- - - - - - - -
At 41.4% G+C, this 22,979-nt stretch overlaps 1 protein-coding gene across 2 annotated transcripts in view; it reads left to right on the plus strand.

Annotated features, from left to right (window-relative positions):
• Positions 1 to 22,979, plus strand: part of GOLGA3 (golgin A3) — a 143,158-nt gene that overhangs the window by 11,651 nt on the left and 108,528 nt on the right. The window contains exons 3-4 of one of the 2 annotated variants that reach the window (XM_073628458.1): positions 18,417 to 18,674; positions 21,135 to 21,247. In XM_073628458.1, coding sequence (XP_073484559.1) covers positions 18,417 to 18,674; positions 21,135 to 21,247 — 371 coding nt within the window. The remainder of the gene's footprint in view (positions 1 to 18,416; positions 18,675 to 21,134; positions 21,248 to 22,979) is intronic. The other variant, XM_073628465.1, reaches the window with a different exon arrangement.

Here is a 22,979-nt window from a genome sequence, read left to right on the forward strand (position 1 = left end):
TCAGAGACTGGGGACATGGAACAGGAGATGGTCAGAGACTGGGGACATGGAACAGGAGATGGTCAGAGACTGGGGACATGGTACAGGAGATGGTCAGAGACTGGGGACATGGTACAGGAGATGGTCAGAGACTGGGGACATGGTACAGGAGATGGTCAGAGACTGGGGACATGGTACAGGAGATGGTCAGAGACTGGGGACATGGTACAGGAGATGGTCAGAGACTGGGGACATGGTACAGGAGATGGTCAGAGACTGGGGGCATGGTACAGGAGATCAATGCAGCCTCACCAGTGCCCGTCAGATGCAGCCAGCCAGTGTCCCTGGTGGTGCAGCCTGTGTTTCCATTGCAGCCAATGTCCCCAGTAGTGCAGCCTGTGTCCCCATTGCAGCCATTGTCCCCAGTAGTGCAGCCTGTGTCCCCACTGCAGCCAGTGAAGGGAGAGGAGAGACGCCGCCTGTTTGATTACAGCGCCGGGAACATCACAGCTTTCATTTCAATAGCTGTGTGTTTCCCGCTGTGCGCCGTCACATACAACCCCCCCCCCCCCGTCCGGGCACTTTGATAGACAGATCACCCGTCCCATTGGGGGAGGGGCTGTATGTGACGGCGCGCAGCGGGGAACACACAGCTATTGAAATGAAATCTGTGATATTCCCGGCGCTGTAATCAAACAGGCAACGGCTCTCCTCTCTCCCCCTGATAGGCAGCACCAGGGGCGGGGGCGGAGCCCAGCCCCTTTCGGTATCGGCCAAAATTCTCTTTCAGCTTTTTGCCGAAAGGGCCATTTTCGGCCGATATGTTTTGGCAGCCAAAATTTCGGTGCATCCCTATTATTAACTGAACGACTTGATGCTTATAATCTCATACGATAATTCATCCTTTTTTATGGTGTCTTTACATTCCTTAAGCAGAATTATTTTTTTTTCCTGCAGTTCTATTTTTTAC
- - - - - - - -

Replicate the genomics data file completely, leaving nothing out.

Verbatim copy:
At 41.4% G+C, this 22,979-nt stretch overlaps 1 protein-coding gene across 2 annotated transcripts in view; it reads left to right on the plus strand.

Annotated features, from left to right (window-relative positions):
• Positions 1 to 22,979, plus strand: part of GOLGA3 (golgin A3) — a 143,158-nt gene that overhangs the window by 11,651 nt on the left and 108,528 nt on the right. The window contains exons 3-4 of one of the 2 annotated variants that reach the window (XM_073628458.1): positions 18,417 to 18,674; positions 21,135 to 21,247. In XM_073628458.1, coding sequence (XP_073484559.1) covers positions 18,417 to 18,674; positions 21,135 to 21,247 — 371 coding nt within the window. The remainder of the gene's footprint in view (positions 1 to 18,416; positions 18,675 to 21,134; positions 21,248 to 22,979) is intronic. The other variant, XM_073628465.1, reaches the window with a different exon arrangement.

Here is a 22,979-nt window from a genome sequence, read left to right on the forward strand (position 1 = left end):
TCAGAGACTGGGGACATGGAACAGGAGATGGTCAGAGACTGGGGACATGGAACAGGAGATGGTCAGAGACTGGGGACATGGTACAGGAGATGGTCAGAGACTGGGGACATGGTACAGGAGATGGTCAGAGACTGGGGACATGGTACAGGAGATGGTCAGAGACTGGGGACATGGTACAGGAGATGGTCAGAGACTGGGGACATGGTACAGGAGATGGTCAGAGACTGGGGACATGGTACAGGAGATGGTCAGAGACTGGGGGCATGGTACAGGAGATCAATGCAGCCTCACCAGTGCCCGTCAGATGCAGCCAGCCAGTGTCCCTGGTGGTGCAGCCTGTGTTTCCATTGCAGCCAATGTCCCCAGTAGTGCAGCCTGTGTCCCCATTGCAGCCATTGTCCCCAGTAGTGCAGCCTGTGTCCCCACTGCAGCCAGTGAAGGGAGAGGAGAGACGCCGCCTGTTTGATTACAGCGCCGGGAACATCACAGCTTTCATTTCAATAGCTGTGTGTTTCCCGCTGTGCGCCGTCACATACAACCCCCCCCCCCCCGTCCGGGCACTTTGATAGACAGATCACCCGTCCCATTGGGGGAGGGGCTGTATGTGACGGCGCGCAGCGGGGAACACACAGCTATTGAAATGAAATCTGTGATATTCCCGGCGCTGTAATCAAACAGGCAACGGCTCTCCTCTCTCCCCCTGATAGGCAGCACCAGGGGCGGGGGCGGAGCCCAGCCCCTTTCGGTATCGGCCAAAATTCTCTTTCAGCTTTTTGCCGAAAGGGCCATTTTCGGCCGATATGTTTTGGCAGCCAAAATTTCGGTGCATCCCTATTATTAACTGAACGACTTGATGCTTATAATCTCATACGATAATTCATCCTTTTTTATGGTGTCTTTACATTCCTTAAGCAGAATTATTTTTTTTTCCTGCAGTTCTATTTTTTAC